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Elementary event

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Title: Elementary event  
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Elementary event

In probability theory, an elementary event (also called an atomic event or simple event) is an event which contains only a single outcome in the sample space.[1] Using set theory terminology, an elementary event is a singleton. Elementary events and their corresponding outcomes are often written interchangeably for simplicity, as such an event corresponds to precisely one outcome.

The following are examples of elementary events:

  • All sets {k}, where k ∈ N if objects are being counted and the sample space is S = {0, 1, 2, 3, ...} (the natural numbers).
  • {HH}, {HT}, {TH} and {TT} if a coin is tossed twice. S = {HH, HT, TH, TT}. H stands for heads and T for tails.
  • All sets {x}, where x is a real number. Here X is a random variable with a normal distribution and S = (−∞, +∞). This example shows that, because the probability of each elementary event is zero, the probabilities assigned to elementary events do not determine a continuous probability distribution.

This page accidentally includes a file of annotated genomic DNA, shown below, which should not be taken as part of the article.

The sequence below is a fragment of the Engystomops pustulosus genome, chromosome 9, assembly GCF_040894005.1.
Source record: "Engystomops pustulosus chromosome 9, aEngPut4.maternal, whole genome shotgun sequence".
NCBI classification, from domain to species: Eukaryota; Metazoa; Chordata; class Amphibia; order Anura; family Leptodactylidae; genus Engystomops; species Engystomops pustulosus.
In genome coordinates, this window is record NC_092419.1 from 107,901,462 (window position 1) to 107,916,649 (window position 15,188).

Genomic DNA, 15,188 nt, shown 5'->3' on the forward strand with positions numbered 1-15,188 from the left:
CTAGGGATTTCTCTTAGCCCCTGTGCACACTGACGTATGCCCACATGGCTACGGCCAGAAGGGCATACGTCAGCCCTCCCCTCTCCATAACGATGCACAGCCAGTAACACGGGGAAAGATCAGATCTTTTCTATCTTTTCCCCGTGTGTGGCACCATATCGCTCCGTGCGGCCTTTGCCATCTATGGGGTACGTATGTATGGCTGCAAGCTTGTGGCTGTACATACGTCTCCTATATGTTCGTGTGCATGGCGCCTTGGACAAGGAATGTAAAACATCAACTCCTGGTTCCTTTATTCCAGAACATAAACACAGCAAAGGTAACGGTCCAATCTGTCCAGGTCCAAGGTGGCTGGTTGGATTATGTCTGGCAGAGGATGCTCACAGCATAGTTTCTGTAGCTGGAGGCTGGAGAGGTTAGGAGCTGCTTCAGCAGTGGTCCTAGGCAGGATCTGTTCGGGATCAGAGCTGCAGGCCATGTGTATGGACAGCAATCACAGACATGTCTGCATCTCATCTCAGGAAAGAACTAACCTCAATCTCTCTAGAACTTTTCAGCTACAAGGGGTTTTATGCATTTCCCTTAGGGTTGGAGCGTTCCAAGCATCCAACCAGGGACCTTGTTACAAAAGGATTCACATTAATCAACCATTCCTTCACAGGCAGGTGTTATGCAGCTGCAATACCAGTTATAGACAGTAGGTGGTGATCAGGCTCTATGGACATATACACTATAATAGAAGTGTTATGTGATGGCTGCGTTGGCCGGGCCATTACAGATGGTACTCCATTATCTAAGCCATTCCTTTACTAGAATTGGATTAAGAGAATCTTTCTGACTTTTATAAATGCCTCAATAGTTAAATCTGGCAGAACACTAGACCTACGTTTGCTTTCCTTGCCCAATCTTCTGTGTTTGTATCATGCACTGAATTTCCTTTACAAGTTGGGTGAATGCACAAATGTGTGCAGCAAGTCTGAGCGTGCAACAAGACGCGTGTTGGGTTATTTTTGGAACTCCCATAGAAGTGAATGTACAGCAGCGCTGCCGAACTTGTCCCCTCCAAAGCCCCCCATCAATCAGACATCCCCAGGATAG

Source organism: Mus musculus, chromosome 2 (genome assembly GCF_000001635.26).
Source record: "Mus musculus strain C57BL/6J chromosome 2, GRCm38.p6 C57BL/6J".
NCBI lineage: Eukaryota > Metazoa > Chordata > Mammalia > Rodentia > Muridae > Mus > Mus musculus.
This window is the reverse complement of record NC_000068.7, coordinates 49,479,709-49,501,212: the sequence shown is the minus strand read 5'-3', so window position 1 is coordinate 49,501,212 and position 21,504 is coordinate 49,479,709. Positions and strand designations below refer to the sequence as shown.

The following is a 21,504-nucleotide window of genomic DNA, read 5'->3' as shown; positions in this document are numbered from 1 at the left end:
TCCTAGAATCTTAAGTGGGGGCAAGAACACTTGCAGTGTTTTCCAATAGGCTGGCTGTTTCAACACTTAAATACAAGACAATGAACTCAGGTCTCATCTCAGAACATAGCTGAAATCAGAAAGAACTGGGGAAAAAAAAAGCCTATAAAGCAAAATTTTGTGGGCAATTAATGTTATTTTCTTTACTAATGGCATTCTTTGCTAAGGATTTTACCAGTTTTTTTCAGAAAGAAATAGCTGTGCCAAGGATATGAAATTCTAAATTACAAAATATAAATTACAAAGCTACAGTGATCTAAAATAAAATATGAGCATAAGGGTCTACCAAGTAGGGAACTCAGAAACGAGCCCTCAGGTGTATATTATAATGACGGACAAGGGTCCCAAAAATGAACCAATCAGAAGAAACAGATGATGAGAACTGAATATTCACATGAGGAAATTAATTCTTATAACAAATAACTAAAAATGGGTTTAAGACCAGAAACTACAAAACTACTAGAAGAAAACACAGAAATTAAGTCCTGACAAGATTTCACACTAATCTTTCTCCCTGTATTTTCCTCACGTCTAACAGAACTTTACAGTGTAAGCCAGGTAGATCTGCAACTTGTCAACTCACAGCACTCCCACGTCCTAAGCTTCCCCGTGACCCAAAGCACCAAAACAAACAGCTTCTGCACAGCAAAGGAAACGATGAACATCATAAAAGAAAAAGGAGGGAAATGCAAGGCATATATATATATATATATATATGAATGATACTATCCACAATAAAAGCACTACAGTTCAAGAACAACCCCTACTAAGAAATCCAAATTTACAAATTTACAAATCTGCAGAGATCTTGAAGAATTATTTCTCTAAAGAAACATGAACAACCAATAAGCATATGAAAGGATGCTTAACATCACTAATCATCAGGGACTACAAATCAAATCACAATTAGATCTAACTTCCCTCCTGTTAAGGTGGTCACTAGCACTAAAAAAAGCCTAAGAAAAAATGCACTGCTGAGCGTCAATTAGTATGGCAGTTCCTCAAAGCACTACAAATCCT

Probability of an elementary event

Elementary events may occur with probabilities that are between zero and one (inclusively). In a discrete probability distribution whose sample space is finite, each elementary event is assigned a particular probability. In contrast, in a continuous distribution, individual elementary events must all have a probability of zero because there are infinitely many of them— then non-zero probabilities can only be assigned to non-elementary events.

Some "mixed" distributions contain both stretches of continuous elementary events and some discrete elementary events; the discrete elementary events in such distributions can be called atoms or atomic events and can have non-zero probabilities.[2]

Under the measure-theoretic definition of a probability space, the probability of an elementary event need not even be defined. In particular, the set of events on which probability is defined may be some σ-algebra on S and not necessarily the full power set.

See also

References

  1. ^ Wackerly, Denniss; William Mendenhall; Richard Scheaffer. Mathematical Statistics with Applications. Duxbury.  
  2. ^ Kallenberg, Olav (2002). Foundations of Modern Probability (2nd ed.). New York: Springer. p. 9.  
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